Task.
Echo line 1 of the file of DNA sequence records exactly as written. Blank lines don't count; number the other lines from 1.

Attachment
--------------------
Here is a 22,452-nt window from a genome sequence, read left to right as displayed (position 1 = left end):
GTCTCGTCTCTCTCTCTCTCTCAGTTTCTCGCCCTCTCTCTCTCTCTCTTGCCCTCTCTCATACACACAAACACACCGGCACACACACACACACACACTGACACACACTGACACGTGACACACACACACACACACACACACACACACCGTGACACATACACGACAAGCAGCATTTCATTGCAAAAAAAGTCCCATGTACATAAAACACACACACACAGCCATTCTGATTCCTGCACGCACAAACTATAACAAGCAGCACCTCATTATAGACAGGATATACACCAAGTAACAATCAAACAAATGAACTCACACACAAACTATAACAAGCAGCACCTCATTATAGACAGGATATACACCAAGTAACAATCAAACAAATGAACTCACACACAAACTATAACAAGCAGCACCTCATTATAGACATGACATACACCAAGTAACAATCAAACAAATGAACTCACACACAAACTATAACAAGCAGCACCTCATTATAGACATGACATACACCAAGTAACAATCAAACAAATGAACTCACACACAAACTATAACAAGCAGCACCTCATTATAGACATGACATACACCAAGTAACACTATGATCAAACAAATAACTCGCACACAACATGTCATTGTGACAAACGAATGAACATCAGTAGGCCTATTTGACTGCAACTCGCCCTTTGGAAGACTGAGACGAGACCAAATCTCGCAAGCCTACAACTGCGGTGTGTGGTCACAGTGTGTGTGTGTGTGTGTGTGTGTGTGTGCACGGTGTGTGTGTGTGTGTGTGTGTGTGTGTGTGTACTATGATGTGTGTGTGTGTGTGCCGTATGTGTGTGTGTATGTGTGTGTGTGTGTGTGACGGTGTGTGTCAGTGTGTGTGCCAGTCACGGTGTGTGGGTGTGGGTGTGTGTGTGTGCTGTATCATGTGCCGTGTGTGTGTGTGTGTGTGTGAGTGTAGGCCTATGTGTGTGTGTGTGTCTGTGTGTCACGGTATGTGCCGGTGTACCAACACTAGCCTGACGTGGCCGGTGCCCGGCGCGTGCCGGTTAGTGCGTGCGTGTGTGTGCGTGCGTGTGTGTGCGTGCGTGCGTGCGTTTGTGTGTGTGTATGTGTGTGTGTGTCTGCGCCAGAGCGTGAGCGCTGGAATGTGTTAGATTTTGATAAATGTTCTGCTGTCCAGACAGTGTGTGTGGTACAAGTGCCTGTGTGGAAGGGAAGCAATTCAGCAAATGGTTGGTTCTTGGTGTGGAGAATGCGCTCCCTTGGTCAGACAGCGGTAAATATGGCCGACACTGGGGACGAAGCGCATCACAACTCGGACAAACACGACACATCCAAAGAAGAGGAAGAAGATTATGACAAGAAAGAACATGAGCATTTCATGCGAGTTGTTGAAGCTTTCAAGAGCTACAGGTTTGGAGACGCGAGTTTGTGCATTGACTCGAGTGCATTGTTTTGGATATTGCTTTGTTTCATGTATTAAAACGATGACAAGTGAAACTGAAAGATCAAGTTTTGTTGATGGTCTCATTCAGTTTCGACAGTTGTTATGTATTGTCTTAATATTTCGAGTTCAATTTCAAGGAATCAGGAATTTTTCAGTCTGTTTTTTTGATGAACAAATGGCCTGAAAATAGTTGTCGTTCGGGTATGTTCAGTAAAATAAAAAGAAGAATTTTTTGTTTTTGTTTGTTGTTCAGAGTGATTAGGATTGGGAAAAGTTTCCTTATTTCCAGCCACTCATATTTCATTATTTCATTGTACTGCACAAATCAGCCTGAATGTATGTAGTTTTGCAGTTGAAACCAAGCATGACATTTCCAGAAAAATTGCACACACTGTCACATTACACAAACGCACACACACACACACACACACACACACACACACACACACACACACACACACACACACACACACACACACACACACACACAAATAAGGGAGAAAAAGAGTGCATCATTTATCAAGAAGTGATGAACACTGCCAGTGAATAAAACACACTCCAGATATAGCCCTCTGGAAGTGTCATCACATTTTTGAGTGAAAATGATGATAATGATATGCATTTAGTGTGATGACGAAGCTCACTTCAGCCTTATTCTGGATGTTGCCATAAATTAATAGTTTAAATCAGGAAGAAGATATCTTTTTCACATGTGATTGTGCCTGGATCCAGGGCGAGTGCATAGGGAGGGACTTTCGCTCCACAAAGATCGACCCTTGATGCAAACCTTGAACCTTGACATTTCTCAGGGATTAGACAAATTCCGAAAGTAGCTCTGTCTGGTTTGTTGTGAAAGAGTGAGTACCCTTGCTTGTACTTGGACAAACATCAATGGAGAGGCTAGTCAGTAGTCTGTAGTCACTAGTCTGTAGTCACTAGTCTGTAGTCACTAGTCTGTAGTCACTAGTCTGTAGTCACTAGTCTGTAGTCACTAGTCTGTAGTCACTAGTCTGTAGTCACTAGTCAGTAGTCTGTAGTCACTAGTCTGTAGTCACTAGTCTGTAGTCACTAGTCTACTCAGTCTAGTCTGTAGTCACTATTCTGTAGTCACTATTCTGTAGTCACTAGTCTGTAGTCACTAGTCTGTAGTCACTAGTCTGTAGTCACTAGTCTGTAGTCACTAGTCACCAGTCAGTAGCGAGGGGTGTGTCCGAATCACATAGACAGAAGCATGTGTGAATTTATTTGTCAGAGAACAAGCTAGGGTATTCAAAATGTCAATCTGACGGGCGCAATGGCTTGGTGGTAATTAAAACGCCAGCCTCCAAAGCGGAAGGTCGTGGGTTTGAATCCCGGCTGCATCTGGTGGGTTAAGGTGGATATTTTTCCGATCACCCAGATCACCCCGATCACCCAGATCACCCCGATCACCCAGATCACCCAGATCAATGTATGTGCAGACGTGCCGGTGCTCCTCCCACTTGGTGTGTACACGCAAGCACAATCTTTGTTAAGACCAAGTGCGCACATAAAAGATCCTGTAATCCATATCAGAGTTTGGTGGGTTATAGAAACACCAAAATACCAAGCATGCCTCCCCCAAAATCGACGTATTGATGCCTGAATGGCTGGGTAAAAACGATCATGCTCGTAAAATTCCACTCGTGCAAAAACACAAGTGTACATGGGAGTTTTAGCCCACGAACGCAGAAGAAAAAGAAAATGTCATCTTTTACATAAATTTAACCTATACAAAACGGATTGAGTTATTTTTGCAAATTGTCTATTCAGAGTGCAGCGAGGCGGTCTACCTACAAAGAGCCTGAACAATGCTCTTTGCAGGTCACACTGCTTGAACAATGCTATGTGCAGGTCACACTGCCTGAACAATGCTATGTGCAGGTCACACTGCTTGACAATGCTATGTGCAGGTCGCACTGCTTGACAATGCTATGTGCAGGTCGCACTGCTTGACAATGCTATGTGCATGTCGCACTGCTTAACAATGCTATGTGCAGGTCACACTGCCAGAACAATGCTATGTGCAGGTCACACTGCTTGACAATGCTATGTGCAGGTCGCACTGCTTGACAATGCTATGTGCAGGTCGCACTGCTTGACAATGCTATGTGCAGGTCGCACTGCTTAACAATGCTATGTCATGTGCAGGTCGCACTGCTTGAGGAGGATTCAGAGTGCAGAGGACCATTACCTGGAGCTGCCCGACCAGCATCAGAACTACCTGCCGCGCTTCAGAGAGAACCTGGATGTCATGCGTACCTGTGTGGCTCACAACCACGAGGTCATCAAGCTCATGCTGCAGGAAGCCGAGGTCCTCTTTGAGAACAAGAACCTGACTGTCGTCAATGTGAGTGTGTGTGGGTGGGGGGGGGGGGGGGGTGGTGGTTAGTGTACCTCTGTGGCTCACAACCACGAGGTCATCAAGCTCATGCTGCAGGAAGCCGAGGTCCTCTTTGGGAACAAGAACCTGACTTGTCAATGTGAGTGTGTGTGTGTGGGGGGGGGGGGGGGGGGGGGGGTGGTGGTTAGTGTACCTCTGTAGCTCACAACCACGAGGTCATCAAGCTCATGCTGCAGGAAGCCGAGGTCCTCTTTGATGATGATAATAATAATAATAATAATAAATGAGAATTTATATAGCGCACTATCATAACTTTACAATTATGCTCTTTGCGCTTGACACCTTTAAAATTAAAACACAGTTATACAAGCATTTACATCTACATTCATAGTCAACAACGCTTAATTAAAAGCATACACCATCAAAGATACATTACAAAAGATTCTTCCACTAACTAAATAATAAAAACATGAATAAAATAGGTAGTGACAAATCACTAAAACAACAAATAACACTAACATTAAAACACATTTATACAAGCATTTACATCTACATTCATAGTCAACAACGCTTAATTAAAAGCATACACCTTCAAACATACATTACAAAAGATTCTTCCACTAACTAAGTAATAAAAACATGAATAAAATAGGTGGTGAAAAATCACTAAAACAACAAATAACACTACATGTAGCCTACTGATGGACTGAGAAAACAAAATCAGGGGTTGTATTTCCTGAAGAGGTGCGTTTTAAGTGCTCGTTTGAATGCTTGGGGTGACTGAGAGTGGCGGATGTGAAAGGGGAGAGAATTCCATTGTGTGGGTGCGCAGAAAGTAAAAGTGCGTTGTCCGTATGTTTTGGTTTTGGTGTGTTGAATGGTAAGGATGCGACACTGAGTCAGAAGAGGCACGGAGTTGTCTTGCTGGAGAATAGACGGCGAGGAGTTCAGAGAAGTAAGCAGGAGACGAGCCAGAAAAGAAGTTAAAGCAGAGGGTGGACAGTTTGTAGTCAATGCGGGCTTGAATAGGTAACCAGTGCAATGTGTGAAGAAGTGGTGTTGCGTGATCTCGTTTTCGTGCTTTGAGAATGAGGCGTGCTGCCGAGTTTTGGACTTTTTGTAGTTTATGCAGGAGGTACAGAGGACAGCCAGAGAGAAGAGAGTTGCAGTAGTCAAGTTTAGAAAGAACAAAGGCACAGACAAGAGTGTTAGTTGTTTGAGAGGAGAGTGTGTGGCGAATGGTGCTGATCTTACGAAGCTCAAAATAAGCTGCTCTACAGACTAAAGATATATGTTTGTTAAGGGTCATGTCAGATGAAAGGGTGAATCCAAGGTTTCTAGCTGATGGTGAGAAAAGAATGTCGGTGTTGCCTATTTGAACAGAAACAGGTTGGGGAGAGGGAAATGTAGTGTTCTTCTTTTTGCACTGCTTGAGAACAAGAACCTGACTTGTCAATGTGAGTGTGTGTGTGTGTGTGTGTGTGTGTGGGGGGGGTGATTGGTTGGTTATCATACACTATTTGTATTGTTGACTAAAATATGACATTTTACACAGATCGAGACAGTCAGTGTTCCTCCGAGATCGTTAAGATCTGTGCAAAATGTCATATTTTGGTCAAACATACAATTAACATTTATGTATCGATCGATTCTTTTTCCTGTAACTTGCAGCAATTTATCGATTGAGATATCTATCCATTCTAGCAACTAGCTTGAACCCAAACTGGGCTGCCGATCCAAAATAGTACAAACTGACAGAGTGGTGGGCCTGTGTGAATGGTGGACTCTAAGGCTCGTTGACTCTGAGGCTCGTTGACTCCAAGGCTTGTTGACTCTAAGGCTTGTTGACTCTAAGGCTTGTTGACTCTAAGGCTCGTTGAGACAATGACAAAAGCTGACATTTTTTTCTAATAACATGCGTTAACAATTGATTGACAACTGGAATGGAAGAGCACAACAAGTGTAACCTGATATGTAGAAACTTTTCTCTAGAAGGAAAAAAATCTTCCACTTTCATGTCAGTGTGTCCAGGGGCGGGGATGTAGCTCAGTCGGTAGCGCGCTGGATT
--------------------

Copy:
Here is a 22,452-nt window from a genome sequence, read left to right as displayed (position 1 = left end):